• U.S. asks allies to shun Huawei equipment, WSJ reports; sector stocks fall
    Reuters23 days ago

    U.S. asks allies to shun Huawei equipment, WSJ reports; sector stocks fall

    The move would further pile pressure on the world's biggest telecom gear maker, which is under scrutiny from Western intelligence agencies for its perceived ties to China's government and the possibility its equipment could be used for espionage. U.S. officials have reached out to their government counterparts and telecom executives in friendly countries where Huawei equipment is already in wide use about what they see as cybersecurity risks, according to the WSJ report, which cited unnamed people familiar with the situation.

  • The Wall Street Journallast month

    [$$] Huawei, Still Big in Britain, Faces New Scrutiny

    LONDON—The U.K. government is reviewing the makeup of its telecommunications-equipment market—a move that executives say ratchets up scrutiny of China’s Huawei Technologies Co. The letter didn’t single out any specific company by name, but executives at businesses that received the letter said it was clear to them that Huawei was the target. Until recently, Britain was a welcoming market for Huawei.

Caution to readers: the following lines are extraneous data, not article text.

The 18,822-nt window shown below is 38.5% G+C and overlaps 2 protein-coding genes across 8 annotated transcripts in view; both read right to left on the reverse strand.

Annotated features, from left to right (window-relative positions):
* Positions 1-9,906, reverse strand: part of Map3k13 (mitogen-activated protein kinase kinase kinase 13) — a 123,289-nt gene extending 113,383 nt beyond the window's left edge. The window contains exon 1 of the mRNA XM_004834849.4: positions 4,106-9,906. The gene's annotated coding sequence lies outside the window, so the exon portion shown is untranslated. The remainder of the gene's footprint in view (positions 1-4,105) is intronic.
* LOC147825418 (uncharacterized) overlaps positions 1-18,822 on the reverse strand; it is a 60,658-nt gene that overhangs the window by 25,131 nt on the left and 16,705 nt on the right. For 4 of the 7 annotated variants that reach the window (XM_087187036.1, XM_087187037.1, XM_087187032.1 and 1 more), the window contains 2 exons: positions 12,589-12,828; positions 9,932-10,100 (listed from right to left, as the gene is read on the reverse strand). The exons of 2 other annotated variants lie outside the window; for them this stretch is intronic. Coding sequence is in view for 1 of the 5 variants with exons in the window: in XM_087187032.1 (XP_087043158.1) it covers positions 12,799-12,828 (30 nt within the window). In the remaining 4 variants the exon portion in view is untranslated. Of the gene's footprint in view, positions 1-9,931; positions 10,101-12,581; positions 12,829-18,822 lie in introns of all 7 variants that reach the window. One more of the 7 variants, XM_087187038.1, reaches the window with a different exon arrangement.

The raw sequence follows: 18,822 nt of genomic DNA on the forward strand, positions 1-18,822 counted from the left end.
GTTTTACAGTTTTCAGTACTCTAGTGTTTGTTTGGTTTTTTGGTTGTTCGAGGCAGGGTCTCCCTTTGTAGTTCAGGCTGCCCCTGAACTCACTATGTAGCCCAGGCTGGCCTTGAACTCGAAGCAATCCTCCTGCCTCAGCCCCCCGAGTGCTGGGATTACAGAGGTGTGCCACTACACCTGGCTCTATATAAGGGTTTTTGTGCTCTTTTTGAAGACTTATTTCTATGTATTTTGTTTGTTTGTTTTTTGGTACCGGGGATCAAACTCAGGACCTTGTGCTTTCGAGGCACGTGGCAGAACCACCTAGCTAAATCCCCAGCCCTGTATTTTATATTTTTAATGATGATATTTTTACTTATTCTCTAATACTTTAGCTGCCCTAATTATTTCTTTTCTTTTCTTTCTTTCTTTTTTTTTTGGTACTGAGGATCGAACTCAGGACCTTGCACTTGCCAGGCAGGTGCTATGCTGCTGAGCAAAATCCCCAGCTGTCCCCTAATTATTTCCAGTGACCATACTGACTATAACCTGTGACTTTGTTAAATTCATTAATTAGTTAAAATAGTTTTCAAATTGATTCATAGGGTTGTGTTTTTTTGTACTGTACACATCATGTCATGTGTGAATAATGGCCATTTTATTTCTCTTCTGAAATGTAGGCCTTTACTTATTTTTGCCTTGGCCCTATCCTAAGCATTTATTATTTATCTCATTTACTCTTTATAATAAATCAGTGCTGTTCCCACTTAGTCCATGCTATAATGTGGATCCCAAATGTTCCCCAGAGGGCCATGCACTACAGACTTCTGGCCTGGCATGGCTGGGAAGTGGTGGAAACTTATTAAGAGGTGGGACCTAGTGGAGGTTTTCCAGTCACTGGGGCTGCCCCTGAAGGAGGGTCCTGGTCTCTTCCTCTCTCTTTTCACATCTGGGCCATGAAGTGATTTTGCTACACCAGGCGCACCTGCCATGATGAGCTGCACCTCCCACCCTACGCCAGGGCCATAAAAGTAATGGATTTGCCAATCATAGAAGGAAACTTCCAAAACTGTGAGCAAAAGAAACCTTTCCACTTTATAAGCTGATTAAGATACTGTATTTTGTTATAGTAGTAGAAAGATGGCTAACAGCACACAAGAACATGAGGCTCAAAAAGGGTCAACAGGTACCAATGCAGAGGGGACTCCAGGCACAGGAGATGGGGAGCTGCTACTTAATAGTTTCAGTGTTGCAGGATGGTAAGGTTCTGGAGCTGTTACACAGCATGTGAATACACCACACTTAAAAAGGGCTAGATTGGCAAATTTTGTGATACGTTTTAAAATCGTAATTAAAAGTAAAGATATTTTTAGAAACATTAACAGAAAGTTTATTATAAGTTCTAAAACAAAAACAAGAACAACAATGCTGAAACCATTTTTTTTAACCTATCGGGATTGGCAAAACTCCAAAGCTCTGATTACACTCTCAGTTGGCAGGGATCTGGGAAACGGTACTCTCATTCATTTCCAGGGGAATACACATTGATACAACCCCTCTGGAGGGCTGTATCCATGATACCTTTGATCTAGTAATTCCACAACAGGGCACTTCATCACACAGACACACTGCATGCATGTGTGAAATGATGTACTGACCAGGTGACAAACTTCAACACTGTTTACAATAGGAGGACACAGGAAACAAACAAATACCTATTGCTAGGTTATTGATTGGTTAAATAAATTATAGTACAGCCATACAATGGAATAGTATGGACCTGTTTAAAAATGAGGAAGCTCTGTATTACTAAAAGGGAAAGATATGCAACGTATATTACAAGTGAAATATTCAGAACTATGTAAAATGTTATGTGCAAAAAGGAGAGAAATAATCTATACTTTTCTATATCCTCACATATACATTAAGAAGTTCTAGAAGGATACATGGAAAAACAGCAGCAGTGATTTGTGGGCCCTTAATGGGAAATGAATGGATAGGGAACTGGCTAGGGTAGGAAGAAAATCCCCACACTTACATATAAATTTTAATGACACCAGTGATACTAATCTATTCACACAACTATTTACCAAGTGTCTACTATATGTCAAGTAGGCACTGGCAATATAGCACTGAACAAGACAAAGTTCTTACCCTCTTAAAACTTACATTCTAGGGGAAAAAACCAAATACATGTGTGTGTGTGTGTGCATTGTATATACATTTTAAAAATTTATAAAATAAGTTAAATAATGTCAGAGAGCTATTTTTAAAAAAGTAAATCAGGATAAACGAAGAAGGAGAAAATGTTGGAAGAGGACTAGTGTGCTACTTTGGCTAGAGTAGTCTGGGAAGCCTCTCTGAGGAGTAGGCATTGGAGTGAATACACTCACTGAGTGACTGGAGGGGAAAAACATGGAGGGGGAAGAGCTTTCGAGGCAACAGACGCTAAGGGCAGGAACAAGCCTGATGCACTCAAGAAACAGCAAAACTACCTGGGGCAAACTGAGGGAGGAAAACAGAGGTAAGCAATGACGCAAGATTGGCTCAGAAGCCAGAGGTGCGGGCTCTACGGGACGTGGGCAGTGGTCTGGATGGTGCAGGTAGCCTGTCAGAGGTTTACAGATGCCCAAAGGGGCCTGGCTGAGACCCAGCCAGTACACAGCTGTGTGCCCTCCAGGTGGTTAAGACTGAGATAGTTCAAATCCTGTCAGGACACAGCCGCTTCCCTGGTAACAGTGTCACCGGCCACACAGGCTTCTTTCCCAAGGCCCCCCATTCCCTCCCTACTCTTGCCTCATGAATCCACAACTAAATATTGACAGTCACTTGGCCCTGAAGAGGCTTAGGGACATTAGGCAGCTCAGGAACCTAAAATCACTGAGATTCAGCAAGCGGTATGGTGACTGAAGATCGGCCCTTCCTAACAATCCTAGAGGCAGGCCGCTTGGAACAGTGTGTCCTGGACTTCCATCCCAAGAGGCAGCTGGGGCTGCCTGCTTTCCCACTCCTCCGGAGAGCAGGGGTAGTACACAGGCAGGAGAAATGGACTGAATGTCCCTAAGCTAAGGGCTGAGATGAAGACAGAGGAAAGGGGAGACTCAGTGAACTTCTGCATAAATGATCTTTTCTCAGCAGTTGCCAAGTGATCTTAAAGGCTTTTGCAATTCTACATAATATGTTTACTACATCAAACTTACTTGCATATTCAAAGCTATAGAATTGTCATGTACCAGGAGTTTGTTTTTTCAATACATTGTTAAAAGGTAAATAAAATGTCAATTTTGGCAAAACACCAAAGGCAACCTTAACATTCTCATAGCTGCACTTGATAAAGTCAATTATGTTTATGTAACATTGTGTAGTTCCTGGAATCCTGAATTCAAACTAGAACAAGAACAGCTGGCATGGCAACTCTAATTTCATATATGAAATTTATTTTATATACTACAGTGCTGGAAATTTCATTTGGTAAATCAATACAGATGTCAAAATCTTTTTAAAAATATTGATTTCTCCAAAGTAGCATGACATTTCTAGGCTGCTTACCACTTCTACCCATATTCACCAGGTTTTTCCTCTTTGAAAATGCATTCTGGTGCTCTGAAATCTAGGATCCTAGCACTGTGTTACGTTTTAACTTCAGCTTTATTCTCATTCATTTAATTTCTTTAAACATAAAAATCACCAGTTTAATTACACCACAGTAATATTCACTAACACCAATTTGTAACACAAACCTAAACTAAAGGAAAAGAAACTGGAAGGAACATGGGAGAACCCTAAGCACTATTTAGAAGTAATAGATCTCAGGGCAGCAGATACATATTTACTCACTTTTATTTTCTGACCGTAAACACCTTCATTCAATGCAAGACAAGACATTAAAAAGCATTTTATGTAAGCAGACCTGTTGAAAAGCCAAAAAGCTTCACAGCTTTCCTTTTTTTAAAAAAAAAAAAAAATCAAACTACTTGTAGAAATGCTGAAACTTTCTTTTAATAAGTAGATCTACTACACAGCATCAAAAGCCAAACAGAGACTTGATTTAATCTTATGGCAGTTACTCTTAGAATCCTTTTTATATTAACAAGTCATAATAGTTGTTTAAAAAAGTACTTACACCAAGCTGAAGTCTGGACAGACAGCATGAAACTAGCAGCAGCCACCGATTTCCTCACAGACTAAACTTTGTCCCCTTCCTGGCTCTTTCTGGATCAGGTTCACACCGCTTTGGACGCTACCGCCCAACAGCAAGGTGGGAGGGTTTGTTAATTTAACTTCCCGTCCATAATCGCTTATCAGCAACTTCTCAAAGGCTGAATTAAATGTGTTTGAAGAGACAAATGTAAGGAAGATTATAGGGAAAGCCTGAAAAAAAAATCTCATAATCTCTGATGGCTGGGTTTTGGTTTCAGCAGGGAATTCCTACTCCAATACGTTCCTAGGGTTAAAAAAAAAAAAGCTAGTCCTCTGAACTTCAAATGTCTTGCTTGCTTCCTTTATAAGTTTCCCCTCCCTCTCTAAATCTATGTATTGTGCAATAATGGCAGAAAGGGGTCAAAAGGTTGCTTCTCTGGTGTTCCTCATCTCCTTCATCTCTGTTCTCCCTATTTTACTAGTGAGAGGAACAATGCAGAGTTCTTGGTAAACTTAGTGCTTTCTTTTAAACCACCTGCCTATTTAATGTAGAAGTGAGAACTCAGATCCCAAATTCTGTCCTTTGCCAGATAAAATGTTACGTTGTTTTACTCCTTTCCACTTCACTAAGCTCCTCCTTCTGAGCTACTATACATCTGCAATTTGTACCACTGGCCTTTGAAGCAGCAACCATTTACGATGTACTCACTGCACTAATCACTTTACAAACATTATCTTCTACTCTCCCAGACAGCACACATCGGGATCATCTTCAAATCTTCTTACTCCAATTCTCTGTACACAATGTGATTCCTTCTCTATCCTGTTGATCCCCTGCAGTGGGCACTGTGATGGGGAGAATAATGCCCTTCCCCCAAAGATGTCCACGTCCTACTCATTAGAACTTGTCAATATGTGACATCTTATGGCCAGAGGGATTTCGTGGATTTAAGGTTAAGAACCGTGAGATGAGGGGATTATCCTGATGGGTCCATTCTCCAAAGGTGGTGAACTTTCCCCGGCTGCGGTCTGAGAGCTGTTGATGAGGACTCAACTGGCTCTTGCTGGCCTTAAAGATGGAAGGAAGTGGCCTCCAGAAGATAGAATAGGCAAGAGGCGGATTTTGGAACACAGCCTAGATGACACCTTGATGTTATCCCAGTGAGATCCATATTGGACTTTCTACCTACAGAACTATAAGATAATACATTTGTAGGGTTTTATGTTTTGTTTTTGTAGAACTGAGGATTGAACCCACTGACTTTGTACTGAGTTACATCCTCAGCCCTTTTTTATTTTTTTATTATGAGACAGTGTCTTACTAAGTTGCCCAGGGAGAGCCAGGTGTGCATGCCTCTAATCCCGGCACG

• The Wall Street Journal2 months ago

    [$$] U.S. to Restrict Chinese Chip Maker From Doing Business With American Firms

    The U.S. has raised the stakes in a battle with Beijing over intellectual property by restricting American firms from doing business with a state-owned Chinese chip maker that Micron Technology Inc. has accused of stealing its secrets. Citing national and economic security concerns, the Commerce Department said Monday that it will begin restricting American companies from selling software and technology goods to Fujian Jinhua Integrated Circuit Co., a semiconductor startup into which the Chinese government has been pouring money as part of an effort to build its own chip industry.

  • The Wall Street Journal2 months ago

    [$$] ZTE Profits Sink, But Sales Are Recovering 'Rapidly' After U.S. Ban

    Corp., the Chinese telecom giant rescued from collapse by the Trump administration, eked out a profit in its most recent quarter and said business is “rapidly recovering” after a ban on it buying from U.S. suppliers ended earlier this year. The company said its business was bouncing back quickly following a devastating three-month ban on purchasing parts from U.S. suppliers this summer, which forced it to suspend operations. The U.S. Commerce Department ordered the ban in April after finding the company had broken terms of a deal resolving ZTE’s violations of U.S. sanctions on Iran and North Korea.